There's nothing more predictable than people being in favor of deficits when their preferred political party is in power, and against them when it's not.

Republicans, as you might recall, have spent the past eight years warning that President Obama's deficits would turn us into Greece to the point of actively trying to force us to default on the debt supposedly as a way to keep us from doing so tomorrow, only to turn around and get ready to add $9 trillion of red ink now that they're in charge. Debt hysteria, you see, is reserved for Democratic presidents.

It's the same sort of thing conservatives think they've caught Paul Krugman doing. Back in August, when it looked as though Hillary Clinton was going to win the White House, he wrote that it was still “Time to Borrow.” But now that Donald Trump is getting ready for the most elegant, most tremendous inauguration ever, Krugman has said that “Deficits Matter Again.” Now, this might seem like a pretty straightforward gotcha, but only if you don't read past the headlines. There's actually no contradiction here.

It comes down to two things: what interest rates are when the government borrows money, and what it borrows the money for. In the first case, when rates are near zero, it almost doesn't matter what Uncle Sam spends on. All that matters is that it does spend. Think about it like this: If businesses won't borrow even when interest rates are zero, then the government can do so without having to worry that it's using money the private sector wants. Bigger deficits, then, wouldn't lead to higher borrowing costs, because the government wouldn't be competing with companies for funds, and the Federal Reserve wouldn't raise rates in the face of a still-weak economy.

In fact, as the International Monetary Fund has shown, stimulus actually “crowds in” private investment rather than crowding it out. That is, more government spending means more growth, which, in turn, makes companies want to invest more because things look better than they did before. So it's not much of a stretch to say that any tax cut or spending increase would pass a cost-benefit analysis, since there wouldn't be much of a cost-benefit analysis to be performed. Anything would help the economy, although it's true that some things, like, say, infrastructure spending, would help more than others, like tax cuts for the rich. Which is to say that while we always want to get the biggest bang for our stimulus buck — that way we don't rack up more debt than we have to — any buck is better than none. That, for example, is why the Obama administration agreed to extend the high-end Bush tax cuts back in 2010. As ineffective as that was, it was better than having no effect.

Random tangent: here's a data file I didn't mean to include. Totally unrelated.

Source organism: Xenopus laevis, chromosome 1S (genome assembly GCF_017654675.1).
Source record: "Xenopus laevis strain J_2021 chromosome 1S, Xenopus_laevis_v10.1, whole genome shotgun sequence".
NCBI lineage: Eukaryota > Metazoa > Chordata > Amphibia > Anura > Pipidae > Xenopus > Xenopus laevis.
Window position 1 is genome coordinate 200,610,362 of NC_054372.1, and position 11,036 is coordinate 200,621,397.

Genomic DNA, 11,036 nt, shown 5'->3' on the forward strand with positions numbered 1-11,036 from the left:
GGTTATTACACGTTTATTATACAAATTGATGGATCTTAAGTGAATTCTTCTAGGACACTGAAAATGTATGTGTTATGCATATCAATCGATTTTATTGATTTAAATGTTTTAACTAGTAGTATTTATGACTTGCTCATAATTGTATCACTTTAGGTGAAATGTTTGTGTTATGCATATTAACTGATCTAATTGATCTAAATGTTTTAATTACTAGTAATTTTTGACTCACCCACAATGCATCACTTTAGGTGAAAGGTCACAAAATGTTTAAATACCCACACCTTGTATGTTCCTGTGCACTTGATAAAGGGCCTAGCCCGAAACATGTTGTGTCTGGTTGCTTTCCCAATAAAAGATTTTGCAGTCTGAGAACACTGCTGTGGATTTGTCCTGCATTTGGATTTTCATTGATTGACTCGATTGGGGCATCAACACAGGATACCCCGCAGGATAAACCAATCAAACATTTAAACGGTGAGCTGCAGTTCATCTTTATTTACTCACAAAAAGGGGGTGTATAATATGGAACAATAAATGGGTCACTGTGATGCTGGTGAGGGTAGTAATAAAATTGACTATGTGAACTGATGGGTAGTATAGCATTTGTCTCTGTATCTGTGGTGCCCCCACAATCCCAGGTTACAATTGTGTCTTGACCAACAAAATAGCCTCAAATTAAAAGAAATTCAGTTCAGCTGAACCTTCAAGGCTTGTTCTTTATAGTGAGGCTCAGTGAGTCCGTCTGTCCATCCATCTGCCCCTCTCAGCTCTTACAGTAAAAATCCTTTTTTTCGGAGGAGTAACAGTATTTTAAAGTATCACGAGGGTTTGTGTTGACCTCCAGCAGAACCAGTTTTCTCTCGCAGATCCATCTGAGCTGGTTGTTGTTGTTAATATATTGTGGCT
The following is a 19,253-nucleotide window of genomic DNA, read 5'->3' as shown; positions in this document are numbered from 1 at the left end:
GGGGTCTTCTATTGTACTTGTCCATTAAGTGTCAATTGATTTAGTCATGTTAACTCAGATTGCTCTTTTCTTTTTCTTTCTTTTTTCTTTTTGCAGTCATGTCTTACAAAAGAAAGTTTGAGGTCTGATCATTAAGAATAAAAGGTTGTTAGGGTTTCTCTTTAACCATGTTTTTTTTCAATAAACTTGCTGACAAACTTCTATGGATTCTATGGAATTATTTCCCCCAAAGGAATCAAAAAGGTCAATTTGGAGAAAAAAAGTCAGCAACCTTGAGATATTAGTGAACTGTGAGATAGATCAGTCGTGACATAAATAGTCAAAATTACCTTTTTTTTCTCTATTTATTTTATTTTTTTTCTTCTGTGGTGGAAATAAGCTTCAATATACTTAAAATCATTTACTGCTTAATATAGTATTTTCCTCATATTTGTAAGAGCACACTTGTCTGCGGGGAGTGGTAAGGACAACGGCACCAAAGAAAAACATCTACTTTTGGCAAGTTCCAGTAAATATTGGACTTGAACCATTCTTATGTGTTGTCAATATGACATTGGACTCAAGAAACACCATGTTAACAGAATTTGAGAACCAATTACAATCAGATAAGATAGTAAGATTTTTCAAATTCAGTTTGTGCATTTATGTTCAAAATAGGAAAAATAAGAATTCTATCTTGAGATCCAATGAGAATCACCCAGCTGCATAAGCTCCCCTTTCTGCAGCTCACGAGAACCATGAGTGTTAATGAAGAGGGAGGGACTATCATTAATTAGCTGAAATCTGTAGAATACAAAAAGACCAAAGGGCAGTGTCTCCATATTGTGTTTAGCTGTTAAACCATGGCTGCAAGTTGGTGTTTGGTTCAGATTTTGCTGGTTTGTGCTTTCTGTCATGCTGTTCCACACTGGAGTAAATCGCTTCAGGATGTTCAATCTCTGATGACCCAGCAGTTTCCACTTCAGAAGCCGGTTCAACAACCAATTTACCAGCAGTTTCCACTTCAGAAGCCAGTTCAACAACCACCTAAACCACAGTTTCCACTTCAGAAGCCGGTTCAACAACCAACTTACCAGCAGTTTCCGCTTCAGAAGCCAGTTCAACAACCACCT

When we need it, stimulus is the closest thing there is to a free lunch in economics. Indeed, it's at least a heavily-discounted one that can even pays for itself a little.

But what about when interest rates are above zero, like they are today? That's when the usual trade-offs are no longer, well, off. Government borrowing will once again push interest rates up, offsetting the stronger public sector with a weaker private one. Now, that doesn't mean we can't justify any new spending or tax cuts. It just means that we can't justify all of them. Krugman's point, which he's been consistent on, is that the best use of our money right now would be investing in our infrastructure — and that we shouldn't let our debt or the economy approaching something like normalcy stop us from doing so. These are things we're going to have to spend on eventually, so we might as well do so when our borrowing costs are still historically low. That'll save money in the long run. And more to the point, the increased productivity benefits are worth the increased borrowing costs. What isn't, though, is slashing taxes for top-earners at the same time that the top 1 percent's share of the income pie is still historically high. That was barely worth it during the crisis. It isn't now.

It isn't hypocritical to point out that borrowing money to invest in infrastructure makes more sense than borrowing money to cut taxes for the rich, especially when borrowing money isn't the reduced-price lunch it was before. Nor is it intellectually dishonest to say that what was good stimulus before is still good policy today. That, after all, is what made it good stimulus in the first place.

In the end, though, the only thing more predictable than people changing their minds out of political expediency is accusing other people of doing so.